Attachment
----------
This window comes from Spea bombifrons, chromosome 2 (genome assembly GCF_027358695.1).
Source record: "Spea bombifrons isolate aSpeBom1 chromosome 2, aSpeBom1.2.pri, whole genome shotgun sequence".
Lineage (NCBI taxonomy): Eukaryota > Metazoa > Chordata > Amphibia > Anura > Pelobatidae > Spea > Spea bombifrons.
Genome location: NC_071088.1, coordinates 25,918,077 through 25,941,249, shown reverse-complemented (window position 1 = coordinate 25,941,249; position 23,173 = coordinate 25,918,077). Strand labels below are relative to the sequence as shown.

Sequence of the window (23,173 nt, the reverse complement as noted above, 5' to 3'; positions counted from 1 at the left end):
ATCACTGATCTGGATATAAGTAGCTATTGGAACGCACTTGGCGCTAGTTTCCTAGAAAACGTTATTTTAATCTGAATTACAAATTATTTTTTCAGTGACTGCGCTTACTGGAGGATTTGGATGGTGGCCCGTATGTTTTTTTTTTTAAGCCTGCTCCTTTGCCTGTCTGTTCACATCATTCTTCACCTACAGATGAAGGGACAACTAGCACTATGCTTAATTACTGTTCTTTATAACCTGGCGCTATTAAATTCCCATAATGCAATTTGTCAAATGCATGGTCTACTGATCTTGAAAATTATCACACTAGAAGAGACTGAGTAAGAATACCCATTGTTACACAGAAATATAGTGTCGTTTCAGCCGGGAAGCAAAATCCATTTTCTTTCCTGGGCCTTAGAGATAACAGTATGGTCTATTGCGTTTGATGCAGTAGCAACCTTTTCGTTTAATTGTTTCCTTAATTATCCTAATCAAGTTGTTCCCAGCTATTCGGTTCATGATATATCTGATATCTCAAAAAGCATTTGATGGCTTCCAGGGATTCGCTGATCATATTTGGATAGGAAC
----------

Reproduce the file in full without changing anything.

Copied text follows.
This window comes from Spea bombifrons, chromosome 2 (genome assembly GCF_027358695.1).
Source record: "Spea bombifrons isolate aSpeBom1 chromosome 2, aSpeBom1.2.pri, whole genome shotgun sequence".
Lineage (NCBI taxonomy): Eukaryota > Metazoa > Chordata > Amphibia > Anura > Pelobatidae > Spea > Spea bombifrons.
Genome location: NC_071088.1, coordinates 25,918,077 through 25,941,249, shown reverse-complemented (window position 1 = coordinate 25,941,249; position 23,173 = coordinate 25,918,077). Strand labels below are relative to the sequence as shown.

Sequence of the window (23,173 nt, the reverse complement as noted above, 5' to 3'; positions counted from 1 at the left end):
ATCACTGATCTGGATATAAGTAGCTATTGGAACGCACTTGGCGCTAGTTTCCTAGAAAACGTTATTTTAATCTGAATTACAAATTATTTTTTCAGTGACTGCGCTTACTGGAGGATTTGGATGGTGGCCCGTATGTTTTTTTTTTTAAGCCTGCTCCTTTGCCTGTCTGTTCACATCATTCTTCACCTACAGATGAAGGGACAACTAGCACTATGCTTAATTACTGTTCTTTATAACCTGGCGCTATTAAATTCCCATAATGCAATTTGTCAAATGCATGGTCTACTGATCTTGAAAATTATCACACTAGAAGAGACTGAGTAAGAATACCCATTGTTACACAGAAATATAGTGTCGTTTCAGCCGGGAAGCAAAATCCATTTTCTTTCCTGGGCCTTAGAGATAACAGTATGGTCTATTGCGTTTGATGCAGTAGCAACCTTTTCGTTTAATTGTTTCCTTAATTATCCTAATCAAGTTGTTCCCAGCTATTCGGTTCATGATATATCTGATATCTCAAAAAGCATTTGATGGCTTCCAGGGATTCGCTGATCATATTTGGATAGGAAC